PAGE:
In 2002, a live album, Unplugged 2.0, gave us a Lauryn who seemed to be struggling and perhaps detached from reality. On the record, she said, “I’m crazy and deranged . . . . I’m emotionally unstable.” After that, she stepped away from recording for many years. I was curious about what was going on with her, so I interviewed many people around her for a story in Rolling Stone called “The Mystery of Lauryn Hill.” 

People said the pressure of being a superstar recording artist was very difficult for her. “I think Lauryn grew to despise who Lauryn Hill was,” a friend of hers told me for that story. “Not that she despised herself as a human being, but she despised the manufactured international-superstar magazine cover girl who wasn’t able to go out of the house looking a little tattered on a given day. 

Because Lauryn is such a perfectionist, she always sought to give the fans what they wanted, so a simple run to the grocery store had to have the right heels and jeans. Artists are a lot more calculating than the public sometimes knows. It don’t happen by accident that the jeans fall the right way, the hat is cocked to the side just so. All of that stuff is thought about, and Lauryn put a lot of pressure on herself after all that success. And then one day she said, ‘Fuck it.’”

Years later, in 2013, she was convicted of not paying hundreds of thousands in income taxes and forced to do three months in prison.

Through it all, she performed sporadically, often showing up hours late, enraging her fans. I’ve seen some of those shows, and I have sympathy for her lateness—she’s a mother of six children, and I think she has a lot of ambivalence around performing. She needs to do it, yet she may not really want to do it. The lateness is unprofessional, but by this point, you know she’s going to be late, so don’t be surprised. That bothers me less than what’s happened to her voice. It’s become more gravelly and huskier as opposed to the gorgeous sound she used to make when she sang. She has lost some of the soulfulness that made us love her.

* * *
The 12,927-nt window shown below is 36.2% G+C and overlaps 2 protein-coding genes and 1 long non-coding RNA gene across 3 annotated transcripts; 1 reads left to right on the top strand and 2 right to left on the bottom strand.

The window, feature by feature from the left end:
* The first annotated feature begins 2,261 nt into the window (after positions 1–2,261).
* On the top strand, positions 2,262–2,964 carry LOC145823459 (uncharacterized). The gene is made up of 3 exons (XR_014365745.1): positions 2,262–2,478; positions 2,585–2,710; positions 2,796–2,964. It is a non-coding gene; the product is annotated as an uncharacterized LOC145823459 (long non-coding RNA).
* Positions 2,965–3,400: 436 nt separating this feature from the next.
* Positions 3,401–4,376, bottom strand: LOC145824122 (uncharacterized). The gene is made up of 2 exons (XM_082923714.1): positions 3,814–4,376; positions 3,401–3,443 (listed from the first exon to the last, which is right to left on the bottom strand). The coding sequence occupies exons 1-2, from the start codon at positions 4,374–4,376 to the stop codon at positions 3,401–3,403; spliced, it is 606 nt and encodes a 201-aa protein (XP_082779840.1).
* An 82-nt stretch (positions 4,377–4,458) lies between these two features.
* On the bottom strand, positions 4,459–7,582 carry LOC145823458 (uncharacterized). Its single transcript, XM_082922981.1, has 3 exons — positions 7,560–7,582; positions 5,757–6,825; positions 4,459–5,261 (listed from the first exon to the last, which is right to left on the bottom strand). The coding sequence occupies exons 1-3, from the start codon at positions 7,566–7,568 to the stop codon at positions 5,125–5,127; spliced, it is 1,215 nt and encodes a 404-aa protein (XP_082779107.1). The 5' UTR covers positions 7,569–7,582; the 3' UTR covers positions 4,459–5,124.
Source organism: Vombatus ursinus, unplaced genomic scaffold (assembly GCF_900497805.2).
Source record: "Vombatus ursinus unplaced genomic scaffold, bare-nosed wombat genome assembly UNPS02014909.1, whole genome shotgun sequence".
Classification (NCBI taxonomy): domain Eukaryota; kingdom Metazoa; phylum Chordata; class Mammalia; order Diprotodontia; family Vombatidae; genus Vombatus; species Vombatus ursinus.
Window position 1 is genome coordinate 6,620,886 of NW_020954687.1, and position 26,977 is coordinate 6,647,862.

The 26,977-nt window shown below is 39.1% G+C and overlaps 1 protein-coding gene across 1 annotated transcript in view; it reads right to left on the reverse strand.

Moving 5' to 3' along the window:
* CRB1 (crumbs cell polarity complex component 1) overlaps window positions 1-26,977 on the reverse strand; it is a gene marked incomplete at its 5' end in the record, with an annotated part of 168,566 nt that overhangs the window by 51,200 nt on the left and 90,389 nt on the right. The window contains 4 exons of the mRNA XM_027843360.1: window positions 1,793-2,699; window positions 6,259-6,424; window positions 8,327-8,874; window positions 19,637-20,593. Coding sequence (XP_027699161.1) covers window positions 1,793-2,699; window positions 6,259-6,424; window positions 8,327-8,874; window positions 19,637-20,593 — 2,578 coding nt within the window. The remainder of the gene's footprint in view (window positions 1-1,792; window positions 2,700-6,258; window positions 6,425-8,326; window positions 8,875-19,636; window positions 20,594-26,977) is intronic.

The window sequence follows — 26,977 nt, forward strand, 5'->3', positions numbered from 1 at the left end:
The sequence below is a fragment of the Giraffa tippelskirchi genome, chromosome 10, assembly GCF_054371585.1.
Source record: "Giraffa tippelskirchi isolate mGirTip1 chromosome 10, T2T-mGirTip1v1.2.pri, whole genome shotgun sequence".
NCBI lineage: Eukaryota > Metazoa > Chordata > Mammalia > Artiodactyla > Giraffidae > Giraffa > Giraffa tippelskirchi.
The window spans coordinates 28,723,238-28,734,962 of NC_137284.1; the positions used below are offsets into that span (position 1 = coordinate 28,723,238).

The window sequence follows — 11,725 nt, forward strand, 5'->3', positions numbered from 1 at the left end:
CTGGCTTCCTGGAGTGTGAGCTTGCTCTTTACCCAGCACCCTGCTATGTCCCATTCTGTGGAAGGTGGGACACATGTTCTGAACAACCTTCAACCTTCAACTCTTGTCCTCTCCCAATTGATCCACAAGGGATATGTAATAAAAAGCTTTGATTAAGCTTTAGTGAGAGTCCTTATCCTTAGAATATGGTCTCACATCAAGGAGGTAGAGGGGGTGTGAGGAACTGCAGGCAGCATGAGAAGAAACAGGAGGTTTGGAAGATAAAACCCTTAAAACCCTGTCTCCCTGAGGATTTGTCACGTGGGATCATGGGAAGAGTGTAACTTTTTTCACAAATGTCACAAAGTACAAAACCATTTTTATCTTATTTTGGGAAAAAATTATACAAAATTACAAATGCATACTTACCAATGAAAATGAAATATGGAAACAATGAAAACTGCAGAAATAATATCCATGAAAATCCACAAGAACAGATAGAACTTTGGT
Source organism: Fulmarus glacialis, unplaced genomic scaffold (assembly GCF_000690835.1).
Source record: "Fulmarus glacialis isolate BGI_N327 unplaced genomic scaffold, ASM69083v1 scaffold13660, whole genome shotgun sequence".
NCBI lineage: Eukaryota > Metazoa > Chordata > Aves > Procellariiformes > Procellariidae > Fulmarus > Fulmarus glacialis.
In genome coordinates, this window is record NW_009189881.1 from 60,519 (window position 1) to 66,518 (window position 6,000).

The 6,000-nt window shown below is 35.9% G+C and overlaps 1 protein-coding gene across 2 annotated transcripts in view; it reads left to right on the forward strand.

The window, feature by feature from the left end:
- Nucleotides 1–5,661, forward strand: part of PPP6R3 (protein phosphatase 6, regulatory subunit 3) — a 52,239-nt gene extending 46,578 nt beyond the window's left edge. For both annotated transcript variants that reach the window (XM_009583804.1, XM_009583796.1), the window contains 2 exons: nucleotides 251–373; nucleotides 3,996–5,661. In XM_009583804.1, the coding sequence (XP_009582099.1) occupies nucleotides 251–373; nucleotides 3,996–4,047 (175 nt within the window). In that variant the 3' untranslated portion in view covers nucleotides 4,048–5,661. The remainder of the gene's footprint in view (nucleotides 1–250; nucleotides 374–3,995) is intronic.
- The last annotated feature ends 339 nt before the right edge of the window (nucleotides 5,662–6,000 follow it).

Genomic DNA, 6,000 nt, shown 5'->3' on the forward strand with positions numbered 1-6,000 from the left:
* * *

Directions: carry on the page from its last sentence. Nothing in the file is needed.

But in her prime, her glorious prime, from 1996’s The Score by the Fugees to Miseducation, she was unstoppable. If she had just been a singer, she would have been legendary—her voice was deep for a woman, which gave gravitas to her soul singing. But she was also a brilliant MC. On “Everything Is Everything,” she said, “Flipping in the ghetto on a dirty mattress/You can’t match this rapper slash actress/ More powerful than two Cleopatras/ Bomb graffiti on the tomb of Nefertiti/ MCs ain’t ready to take it to the Serengeti/ My rhymes is heavy like the mind of sister Betty.” 

She conveyed Black pride, a modern Afrocentrism, historical knowledge, spiritual insight and self-love—she was the sister who put herself on a higher plane and was so deep that everyone agreed. She was special. We can still put on Miseducation and hear that Lauryn. We can forget about all that came afterward because none of it detracts from her as an artist. None of it takes away from the beauty and the brilliance of that album. None of it changes the fact that Lauryn was one of the most amazing rappers hip-hop has ever heard.


Touré, theGrio.com

Touré hosts the podcast “Touré Show” and the podcast docuseries “Who Was Prince?” He is also the author of seven books.